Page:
In these epidemic days, it’s easy to paint all microbial organisms in a bad light, but some bacteria are chiseling out a reputation in marble restoration. Over the last year, a team of scientists, historians, and art restorers applied the breakthrough cleaning technique of using a bacterium called Serratia ficaria SH7 to eat away at contaminants in the marble statuary, tombs, and architecture of the chapel designed by Michelangelo to house the remains of Italy’s powerful Medici family.

“It was top secret,” said Daniela Manna, one of the art restorers, quoted in the New York Times, of the decision to use SH7 to address particular areas of the tombs that remained stubbornly resistant to cleaning, even after nearly a decade of restoration efforts. Understandably, as the bacteria-driven cleaning might be alienating, falling as it did just prior to and in the midst of a raging pandemic that hit Italy especially hard in its first wave. Though visitors to the chapel might have been equally skeeved out to learn that some of the toughest stains are thought to be the result of Alessandro Medici, a ruler of Florence, whose corpse had apparently been interred in 1537 without a proper preparation, causing human effluvia to penetrate the surrounding marble. The resulting deep stains and “button-shaped deformations” to the original construction have appeared in descriptions of a sarcophagus in the graceful chapel as early as 1595, and remained impervious to all previous efforts to address them. Additionally, centuries of plaster casts used to replicate Michelangelo’s sculptural details from the tombs left residues that proved intractable over time.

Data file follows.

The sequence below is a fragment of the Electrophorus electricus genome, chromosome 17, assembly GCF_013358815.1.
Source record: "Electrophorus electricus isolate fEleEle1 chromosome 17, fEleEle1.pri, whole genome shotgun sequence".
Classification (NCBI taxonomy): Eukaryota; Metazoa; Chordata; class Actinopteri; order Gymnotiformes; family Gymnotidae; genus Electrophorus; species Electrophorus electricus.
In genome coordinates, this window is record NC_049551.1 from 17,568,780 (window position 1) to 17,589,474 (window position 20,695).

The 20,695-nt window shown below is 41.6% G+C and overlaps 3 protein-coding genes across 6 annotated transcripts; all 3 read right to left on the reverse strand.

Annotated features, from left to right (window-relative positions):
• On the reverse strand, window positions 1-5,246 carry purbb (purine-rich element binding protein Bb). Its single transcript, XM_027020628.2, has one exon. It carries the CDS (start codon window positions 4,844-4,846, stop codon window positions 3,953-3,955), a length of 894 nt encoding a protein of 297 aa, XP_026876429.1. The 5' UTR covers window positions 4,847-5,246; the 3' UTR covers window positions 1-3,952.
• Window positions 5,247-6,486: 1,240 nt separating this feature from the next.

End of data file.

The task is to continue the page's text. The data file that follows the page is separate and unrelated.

Enter SH7, a bacteria that feasts on glue, oil…and presumably the ancient remains of assassinated royals, leaving the decorative surfaces of the chapel and its statuary gleaming and pristine as they’ve never been within the modern era. The brain trust that analyzed the surface conditions of the tomb included Italy’s National Research Council, which used infrared spectroscopy that revealed calcite, silicate and organic remnants on the sculptures, and Anna Rosa Sprocati, a biologist at the Italian National Agency for New Technologies, who surveyed and tested bacteria from a collection of almost 1,000 strains to find one that would eat the offending phosphates and proteins, but leave the Carrara marble untouched.

After delays due to COVID-19, the New Sacristy chapel is finally restored to gleaming glory by some dedicated researchers and their army of bacteria. The power of these strains to restore has already found some additional applications, with Sprocati using bacteria isolated from a Naples industrial site to clean a marble relief of the Meeting of Attila and Pope Leo in St. Peter’s Basilica in Rome, sullied with wax from hundreds of years worth of candles. Because the non-spore-shedding bacteria helps create a safer environment than requiring art workers to do incredibly delicate work at sometimes perilous heights, one images a great future for this bacteria. It’s heartening to think that even a legacy as influential as that of the Medici family shines a little brighter today with the help of a humble germ.

Sarah Rose Sharp is a Detroit-based writer, activist, and multimedia artist. She has shown work in New York, Seattle, Columbus and Toledo, OH, and Detroit — including at the Detroit Institute of Arts....